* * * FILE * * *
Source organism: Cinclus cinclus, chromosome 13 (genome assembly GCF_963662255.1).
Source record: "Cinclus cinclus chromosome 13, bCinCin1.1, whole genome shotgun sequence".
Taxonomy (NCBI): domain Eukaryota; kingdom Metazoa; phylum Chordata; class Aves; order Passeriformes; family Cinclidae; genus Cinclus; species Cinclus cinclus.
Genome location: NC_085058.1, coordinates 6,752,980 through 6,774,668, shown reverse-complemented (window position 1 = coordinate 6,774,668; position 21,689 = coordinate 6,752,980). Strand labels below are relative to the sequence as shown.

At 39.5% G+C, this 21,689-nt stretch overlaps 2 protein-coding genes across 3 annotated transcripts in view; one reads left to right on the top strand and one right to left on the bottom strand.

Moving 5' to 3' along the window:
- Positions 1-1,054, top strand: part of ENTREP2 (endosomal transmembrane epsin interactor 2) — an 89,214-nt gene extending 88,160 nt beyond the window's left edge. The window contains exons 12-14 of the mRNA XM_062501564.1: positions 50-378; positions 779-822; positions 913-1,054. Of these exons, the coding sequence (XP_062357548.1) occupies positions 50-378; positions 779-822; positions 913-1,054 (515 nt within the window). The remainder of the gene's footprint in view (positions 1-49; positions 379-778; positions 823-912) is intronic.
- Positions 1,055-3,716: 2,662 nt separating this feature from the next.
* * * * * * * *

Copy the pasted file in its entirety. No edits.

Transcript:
Source organism: Cinclus cinclus, chromosome 13 (genome assembly GCF_963662255.1).
Source record: "Cinclus cinclus chromosome 13, bCinCin1.1, whole genome shotgun sequence".
Taxonomy (NCBI): domain Eukaryota; kingdom Metazoa; phylum Chordata; class Aves; order Passeriformes; family Cinclidae; genus Cinclus; species Cinclus cinclus.
Genome location: NC_085058.1, coordinates 6,752,980 through 6,774,668, shown reverse-complemented (window position 1 = coordinate 6,774,668; position 21,689 = coordinate 6,752,980). Strand labels below are relative to the sequence as shown.

At 39.5% G+C, this 21,689-nt stretch overlaps 2 protein-coding genes across 3 annotated transcripts in view; one reads left to right on the top strand and one right to left on the bottom strand.

Moving 5' to 3' along the window:
- Positions 1-1,054, top strand: part of ENTREP2 (endosomal transmembrane epsin interactor 2) — an 89,214-nt gene extending 88,160 nt beyond the window's left edge. The window contains exons 12-14 of the mRNA XM_062501564.1: positions 50-378; positions 779-822; positions 913-1,054. Of these exons, the coding sequence (XP_062357548.1) occupies positions 50-378; positions 779-822; positions 913-1,054 (515 nt within the window). The remainder of the gene's footprint in view (positions 1-49; positions 379-778; positions 823-912) is intronic.
- Positions 1,055-3,716: 2,662 nt separating this feature from the next.